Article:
30 December 2009

Batumi and an Old Year's Reflections

We returned home early in the morning from Batumi, on the Turkish border, although we did not go to Turkey--maybe next time.  The trip was well worth it and travel was not as painful as expected.  Score one more for Georgia over Russia.  We took the night train, a trip just long enough for one to fall asleep but not long enough to actually get any sleep.  After arriving home by train, then taking the metro and walking up our hill toward home in the morning twilight, one of the sweepers began to ask us where we were from, where we were going, and so on:

"We're headed home," I replied.

"What do you mean? What are you doing here?"

"We're researchers.  We live just up the street."

"Oh, students..." she said.

"In principle, yes."

Disenchanted, she copped to a passerby, "Just talking with the tourists!" 

[Do tourists come to stay for over a year?]  "I told you we're not tourists. We live here."

"Well, welcome."

"We've lived here for four months already." Half-asleep, I sneered at her.

She grunted, "Ah,"and continued into the darkness

And we tiredly climbed the stairs to our apartment, showered, and slept. 

We had spent three days there walking along the Black Sea coast, conversing, reading, and eating khatchapuri adjaruli (cheesebread adjara/local style) wherein we consumed about a hundred times the daily recommended amount of cholesterol.  This partucular dish is a baked shell with salty local cheese, a raw egg, and a lump of butter.  The egg "cooks" for a minute or two out of the oven and the filling is mixed up together, whereupon the edges of the baked crust become dipping material.  Very tasty and very bad for you:

We stayed at a hotel which was inland aways.   It was owned by Ukrainians and they were very nice.  Sora was happy, as we got to go ice skating once (which we could not acheive in Russia), went for a morning run (dirty air due to Baku oil transit, but better than Tbilisi), and enjoyed the seaside in general.  It was a much-needed rest. 

This week has been a nice break from Russian study with my tutor, as I don't feel she is much help. Although I can enjoy a short story here and there, I'm not much one for fiction, and that's all she cares about--antiquated writing and poetic exploration.  Let's not kid ourselves.  The Russian masters know their stuff and poetry is beautiful, but my goals in Russian have nothing to do with reading poetry.  They have to do with criticizing the political process, analyzing human rights, and documenting security and economic issues.

My interest/research subject is education, further complicating matters.  She doesn't have any children and has just as little exposure to them, making conversation very difficult as she is "old school" and believes such absurdities as "children younger than fifth grade don't have any interests of their own, its up to parents and teachers to stimulate them." and "there was nothing wrong with the education system before the reforms..." Not to mention she has not traveled anywhere since she was in University (to Moscow, St. Petersburg, and Mexico City), and even then never in her own region, Yerevan, Baku, etc. I feel she is out of touch with the world in general, hindering me to a great extent.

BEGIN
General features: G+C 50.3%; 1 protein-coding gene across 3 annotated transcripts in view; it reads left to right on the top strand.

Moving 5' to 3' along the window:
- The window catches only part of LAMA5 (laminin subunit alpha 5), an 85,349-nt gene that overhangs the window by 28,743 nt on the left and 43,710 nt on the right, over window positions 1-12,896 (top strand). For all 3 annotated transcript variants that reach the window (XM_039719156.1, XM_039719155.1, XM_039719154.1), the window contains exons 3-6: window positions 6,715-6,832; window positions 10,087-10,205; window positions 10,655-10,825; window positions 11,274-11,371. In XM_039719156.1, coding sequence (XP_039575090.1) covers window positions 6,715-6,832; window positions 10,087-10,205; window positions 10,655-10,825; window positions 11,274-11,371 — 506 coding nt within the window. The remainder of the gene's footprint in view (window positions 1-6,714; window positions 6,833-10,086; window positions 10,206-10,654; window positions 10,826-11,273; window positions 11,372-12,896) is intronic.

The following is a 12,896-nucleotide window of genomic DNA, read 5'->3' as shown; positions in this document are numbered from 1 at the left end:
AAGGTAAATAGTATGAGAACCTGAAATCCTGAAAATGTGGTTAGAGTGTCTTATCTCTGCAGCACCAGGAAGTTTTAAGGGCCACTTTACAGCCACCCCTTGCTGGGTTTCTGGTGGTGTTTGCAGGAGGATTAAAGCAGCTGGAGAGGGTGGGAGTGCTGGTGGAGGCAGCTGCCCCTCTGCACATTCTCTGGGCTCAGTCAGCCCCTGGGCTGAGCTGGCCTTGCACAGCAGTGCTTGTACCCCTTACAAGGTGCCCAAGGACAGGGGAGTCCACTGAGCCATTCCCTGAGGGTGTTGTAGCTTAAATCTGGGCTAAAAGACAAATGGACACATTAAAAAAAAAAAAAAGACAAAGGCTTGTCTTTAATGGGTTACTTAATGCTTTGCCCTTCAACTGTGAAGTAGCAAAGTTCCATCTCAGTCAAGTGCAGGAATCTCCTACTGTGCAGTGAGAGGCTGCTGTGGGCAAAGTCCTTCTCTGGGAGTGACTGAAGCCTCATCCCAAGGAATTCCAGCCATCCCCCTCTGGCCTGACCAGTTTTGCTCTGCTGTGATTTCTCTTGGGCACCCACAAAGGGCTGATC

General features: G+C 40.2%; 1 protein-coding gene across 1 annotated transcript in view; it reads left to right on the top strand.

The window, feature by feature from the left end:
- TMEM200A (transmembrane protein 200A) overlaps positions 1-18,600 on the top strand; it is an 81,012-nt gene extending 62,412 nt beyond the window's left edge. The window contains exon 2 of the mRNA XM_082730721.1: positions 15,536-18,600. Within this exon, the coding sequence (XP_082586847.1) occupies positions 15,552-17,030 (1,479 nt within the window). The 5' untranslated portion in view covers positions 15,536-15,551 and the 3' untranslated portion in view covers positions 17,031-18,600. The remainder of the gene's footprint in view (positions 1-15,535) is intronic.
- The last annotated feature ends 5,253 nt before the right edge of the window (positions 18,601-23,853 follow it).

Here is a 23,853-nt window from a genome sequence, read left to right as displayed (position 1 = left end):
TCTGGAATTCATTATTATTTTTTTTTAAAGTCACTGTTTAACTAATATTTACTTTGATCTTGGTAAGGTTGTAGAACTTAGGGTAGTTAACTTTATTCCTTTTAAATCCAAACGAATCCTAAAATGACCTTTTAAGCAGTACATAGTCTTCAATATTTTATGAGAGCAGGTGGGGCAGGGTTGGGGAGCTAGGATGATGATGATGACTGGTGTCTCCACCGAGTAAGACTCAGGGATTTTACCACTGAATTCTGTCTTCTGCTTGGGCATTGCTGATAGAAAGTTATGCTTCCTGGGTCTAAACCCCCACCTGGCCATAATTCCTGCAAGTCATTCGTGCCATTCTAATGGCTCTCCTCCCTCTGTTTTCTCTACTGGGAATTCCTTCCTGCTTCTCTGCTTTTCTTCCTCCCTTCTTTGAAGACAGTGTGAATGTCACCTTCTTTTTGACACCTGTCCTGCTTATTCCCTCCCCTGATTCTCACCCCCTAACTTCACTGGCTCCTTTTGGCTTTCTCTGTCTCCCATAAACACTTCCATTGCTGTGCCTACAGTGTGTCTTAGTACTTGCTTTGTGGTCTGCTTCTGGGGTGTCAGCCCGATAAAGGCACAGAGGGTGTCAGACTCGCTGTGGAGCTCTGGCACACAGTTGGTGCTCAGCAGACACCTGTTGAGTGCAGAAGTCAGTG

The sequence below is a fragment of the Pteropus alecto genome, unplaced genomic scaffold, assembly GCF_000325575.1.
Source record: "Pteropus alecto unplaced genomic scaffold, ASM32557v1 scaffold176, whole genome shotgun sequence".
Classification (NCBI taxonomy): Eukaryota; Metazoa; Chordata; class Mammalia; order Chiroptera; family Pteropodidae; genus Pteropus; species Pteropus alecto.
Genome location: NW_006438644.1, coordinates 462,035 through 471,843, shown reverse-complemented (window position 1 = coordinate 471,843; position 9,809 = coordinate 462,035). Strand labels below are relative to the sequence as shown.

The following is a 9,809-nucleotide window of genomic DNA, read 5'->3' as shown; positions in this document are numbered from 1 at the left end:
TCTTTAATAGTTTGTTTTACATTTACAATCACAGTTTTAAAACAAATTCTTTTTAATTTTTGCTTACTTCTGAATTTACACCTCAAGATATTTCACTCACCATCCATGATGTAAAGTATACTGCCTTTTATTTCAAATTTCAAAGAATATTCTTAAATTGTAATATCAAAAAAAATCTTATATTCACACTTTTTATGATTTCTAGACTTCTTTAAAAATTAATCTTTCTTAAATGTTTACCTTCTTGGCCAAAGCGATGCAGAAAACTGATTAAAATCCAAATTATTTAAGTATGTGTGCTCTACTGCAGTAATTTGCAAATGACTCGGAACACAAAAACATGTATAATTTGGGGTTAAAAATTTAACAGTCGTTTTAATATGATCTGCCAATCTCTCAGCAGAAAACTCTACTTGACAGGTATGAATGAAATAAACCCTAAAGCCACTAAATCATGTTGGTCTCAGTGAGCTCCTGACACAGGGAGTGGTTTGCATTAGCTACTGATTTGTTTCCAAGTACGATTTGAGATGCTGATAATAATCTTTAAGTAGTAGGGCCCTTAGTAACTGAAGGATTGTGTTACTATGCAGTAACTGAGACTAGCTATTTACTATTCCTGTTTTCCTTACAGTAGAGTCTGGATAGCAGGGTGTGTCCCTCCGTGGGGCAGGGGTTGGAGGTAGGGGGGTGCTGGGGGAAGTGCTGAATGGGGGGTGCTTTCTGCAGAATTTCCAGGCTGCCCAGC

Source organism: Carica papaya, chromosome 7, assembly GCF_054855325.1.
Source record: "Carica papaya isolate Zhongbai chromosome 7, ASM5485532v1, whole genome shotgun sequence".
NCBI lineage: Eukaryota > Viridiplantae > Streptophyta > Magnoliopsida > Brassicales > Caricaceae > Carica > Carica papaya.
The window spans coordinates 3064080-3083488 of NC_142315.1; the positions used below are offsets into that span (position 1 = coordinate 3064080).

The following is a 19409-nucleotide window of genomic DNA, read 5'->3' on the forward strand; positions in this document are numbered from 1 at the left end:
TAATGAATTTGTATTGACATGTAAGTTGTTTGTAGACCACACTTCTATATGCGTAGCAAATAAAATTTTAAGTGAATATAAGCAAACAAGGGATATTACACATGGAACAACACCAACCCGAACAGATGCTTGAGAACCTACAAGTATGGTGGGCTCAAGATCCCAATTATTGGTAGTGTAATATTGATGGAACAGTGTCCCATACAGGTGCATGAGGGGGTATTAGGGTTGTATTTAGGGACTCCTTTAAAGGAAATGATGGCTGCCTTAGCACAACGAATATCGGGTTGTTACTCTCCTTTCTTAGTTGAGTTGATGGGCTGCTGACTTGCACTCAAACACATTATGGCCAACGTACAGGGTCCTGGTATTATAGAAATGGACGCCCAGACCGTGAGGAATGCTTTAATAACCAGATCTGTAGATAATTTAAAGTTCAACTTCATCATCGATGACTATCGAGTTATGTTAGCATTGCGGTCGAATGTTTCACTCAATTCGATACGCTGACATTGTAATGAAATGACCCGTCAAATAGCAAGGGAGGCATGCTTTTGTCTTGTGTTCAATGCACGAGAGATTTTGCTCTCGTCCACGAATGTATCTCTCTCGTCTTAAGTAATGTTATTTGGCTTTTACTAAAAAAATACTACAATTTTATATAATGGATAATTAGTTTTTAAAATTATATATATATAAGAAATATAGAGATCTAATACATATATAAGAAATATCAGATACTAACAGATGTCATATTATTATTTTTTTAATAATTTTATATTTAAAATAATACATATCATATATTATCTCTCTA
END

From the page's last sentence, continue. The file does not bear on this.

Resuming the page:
Although I don't have any formal projects right now, everything has certainly piled up.  The list goes on.  Still plenty of UGRAD (exchange program) applications left to read and I have a big chunk of data to organize for the research center I'm affiliated with. 

Aside from laundry and groceries, we must find a decent matress so that my back doesn't get any worse.  This may be more difficult than it sounds, as everything shuts down for a few days over the new year holiday as people recuperate and make merry.  It is raining at this writing, so we're not headed out to the bazzar today, meaning this will have to wait until the new year. 

We should be headed to Armenia, Turkey, or elsewhere in Georgia in a few months.  I want to visit a colleague from the embassy where I worked before he moves to a new post and Sora has a professor in Istanbul this coming summer.  Was thinking about going to Baku, but despite not having anything of interest in Azerbaijan, the Azeris feel it is a great privaledge to visit.  A visa application costs 131US$, as opposed to about 30US$ for an Armenian visa and 20US$ to Turkey.

Due to my ignorance and rushing while uploading photos of Batumi (and incidentally from a day trip to Mtskheta also), I accidentally deleted all but one photo of our trip.  It is an unimpressive shot of a section of fountains in the coastal park, pasted below.  Apologies to those who expected photos. 

28 November 2009


After much fanfare, we were able to secure a turkey through a friend.  The magic is just incomplete without a turkey, and as I love turkey so much, I simply had to have one.  We did it up garlic-style with stuffing and boy was it good. We were able to find pumpkin the night before, and as we sacrificed the pumpkin (so it may have pleased the stomach gods), we disregarded how much work pie-making was going to be.  The pies we made turned out OK except that the crust was no good.  We could not find N. American pie pans, so we had to make do with what we had.  The filling turned out well, and that's all that people want to eat anyway, right?  Well, unless we're talking about crust in my family.  Below is a shot of Sora looking pumpkin-cidal.